"We're continuing to have conversations with friends up on the Hill about the fact that the president did nothing wrong, the process on impeachment is fatally flawed, and there are a variety of other priorities that the president and administration have here in Congress that they would like to have focus and work on," Mr Ueland said before going into the lunch.

He said the purpose wasn't to keep Republicans in line, but they want them to hear where the White House stands on some of the issues that have come up during the hearings.

On the other side of the Capitol, the tone at the Democrats' weekly caucus meeting reflected the serious stage that the House has reached in the impeachment process.

Ms Pelosi barred staff from the meeting, and lawmakers had to give up their cell phones at the door.

Behind closed doors in the Capitol basement, Intelligence Chairman Adam Schiff described his committee's findings as detailed in a 300-page report released Tuesday and was met with a standing ovation, according to a senior Democratic aide.

Ms Pelosi insisted she hasn't come to any conclusions about whether to move forward with articles of impeachment, nor has she set a deadline.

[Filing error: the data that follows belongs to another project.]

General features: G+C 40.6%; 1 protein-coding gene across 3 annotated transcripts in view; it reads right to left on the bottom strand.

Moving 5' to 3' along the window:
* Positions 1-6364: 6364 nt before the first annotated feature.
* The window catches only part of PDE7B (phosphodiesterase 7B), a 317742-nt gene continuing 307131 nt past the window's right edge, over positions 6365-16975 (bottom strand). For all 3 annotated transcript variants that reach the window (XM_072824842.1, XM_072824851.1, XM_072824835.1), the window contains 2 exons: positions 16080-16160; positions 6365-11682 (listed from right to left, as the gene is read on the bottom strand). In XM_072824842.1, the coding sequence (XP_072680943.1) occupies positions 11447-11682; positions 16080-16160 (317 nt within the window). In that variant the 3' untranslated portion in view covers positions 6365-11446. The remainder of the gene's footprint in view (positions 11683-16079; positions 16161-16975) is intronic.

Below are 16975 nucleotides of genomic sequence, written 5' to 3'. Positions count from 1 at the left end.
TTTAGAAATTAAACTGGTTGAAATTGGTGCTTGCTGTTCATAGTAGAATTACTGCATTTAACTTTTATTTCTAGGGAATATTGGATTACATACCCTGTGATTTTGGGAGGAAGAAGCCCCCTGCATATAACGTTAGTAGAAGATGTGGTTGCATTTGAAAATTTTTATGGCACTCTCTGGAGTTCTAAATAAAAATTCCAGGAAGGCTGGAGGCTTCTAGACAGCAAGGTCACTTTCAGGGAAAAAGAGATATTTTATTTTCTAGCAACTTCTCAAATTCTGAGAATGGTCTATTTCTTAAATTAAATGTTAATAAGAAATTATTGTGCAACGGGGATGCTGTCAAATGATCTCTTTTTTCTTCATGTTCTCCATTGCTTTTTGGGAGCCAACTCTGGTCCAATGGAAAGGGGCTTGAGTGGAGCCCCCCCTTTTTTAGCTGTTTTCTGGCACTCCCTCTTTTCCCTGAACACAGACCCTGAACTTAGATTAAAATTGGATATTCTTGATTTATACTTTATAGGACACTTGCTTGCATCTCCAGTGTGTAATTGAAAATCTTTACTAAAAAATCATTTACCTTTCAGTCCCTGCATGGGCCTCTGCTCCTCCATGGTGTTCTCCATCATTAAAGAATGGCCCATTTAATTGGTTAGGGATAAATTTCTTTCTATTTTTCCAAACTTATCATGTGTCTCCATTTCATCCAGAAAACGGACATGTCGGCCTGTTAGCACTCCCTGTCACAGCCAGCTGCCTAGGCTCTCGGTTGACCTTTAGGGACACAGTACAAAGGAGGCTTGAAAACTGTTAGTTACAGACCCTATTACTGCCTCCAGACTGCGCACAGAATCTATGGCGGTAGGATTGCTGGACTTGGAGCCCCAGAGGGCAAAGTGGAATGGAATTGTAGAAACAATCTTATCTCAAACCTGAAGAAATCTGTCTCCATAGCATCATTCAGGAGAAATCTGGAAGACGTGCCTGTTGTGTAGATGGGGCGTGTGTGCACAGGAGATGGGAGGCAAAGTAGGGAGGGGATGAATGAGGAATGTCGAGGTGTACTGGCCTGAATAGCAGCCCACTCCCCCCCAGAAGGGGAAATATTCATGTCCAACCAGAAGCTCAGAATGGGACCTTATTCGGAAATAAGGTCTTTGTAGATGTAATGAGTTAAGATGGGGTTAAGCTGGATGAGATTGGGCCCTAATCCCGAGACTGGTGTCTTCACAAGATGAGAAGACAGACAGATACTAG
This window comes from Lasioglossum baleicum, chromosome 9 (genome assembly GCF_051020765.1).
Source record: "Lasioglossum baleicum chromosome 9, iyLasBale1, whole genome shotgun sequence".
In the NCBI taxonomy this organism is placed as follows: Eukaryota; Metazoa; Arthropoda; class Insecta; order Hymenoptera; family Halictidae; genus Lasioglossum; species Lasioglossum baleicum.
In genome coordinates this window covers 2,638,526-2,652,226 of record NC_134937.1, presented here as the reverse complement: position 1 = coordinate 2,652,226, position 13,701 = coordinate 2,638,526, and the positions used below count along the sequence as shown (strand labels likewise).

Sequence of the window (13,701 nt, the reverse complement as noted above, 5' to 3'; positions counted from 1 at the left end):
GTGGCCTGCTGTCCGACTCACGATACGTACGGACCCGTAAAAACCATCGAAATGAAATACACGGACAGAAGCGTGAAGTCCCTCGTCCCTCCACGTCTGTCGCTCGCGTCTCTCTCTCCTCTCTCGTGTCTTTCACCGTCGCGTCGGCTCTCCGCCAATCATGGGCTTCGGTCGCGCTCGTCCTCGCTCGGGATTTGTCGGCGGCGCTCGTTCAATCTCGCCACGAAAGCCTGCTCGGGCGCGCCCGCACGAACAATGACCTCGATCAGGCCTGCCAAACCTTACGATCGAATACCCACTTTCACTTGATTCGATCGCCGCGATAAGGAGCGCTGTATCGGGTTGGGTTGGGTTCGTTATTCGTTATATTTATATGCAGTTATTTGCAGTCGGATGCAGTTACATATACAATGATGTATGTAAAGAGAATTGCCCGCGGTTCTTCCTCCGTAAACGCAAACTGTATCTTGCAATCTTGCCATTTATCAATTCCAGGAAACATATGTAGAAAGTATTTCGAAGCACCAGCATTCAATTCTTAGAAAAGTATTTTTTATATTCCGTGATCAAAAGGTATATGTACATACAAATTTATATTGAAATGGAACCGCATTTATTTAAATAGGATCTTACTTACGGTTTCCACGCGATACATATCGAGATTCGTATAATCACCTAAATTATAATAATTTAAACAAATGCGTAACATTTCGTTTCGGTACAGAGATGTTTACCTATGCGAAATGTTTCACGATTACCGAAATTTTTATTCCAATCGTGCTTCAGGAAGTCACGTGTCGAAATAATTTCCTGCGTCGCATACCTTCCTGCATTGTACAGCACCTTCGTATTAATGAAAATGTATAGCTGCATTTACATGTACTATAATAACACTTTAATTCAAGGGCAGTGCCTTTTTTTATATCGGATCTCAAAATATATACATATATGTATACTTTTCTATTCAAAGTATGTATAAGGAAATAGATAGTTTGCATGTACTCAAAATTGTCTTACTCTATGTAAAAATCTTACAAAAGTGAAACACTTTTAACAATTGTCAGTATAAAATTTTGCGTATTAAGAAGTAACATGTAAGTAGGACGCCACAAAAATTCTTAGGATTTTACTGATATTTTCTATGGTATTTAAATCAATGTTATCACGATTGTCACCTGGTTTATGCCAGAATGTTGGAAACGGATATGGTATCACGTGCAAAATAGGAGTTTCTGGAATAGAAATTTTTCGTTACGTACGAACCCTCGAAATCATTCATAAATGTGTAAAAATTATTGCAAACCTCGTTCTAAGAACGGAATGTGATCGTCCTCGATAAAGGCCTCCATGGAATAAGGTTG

"We'll be watching the hearing and see how that goes today," she said in a brief interview after the meeting. "One step at a time. We saw the report last night and we'll see the hearing today then we'll make some decisions after that."

In the hearing room, the Democrats' lead counsel, Mr Norm Eisen, indicated Democrats were looking at three main areas for articles of impeachment - abuse of power, bribery and obstruction.


Under questioning, Harvard law professor Noah Feldman said abuse of power includes using political office for personal gain. He said Mr Trump did that when when he solicited Ukraine to announce an investigation that would ensnare a political rival, former Vice-President Joe Biden.

Impeachment is "the only mechanism" to address a president seeking to distort the election system for his personal benefit, he told the committee.

"The president did commit an impeachable abuse of office," said Prof Feldman, who is also a Bloomberg Opinion columnist.

The other Democratic witnesses,Mr Gerhardt and Dr Pamela Karlan, a professor of public interest law at Stanford Law School, said they agreed.

Mr Feldman and the other Democratic witnesses dismissed the defence offered by Mr Trump and his allies: that the fact the US military aid was ultimately sent to Ukraine and that Ukraine never announced an investigation clears the president of wrongdoing.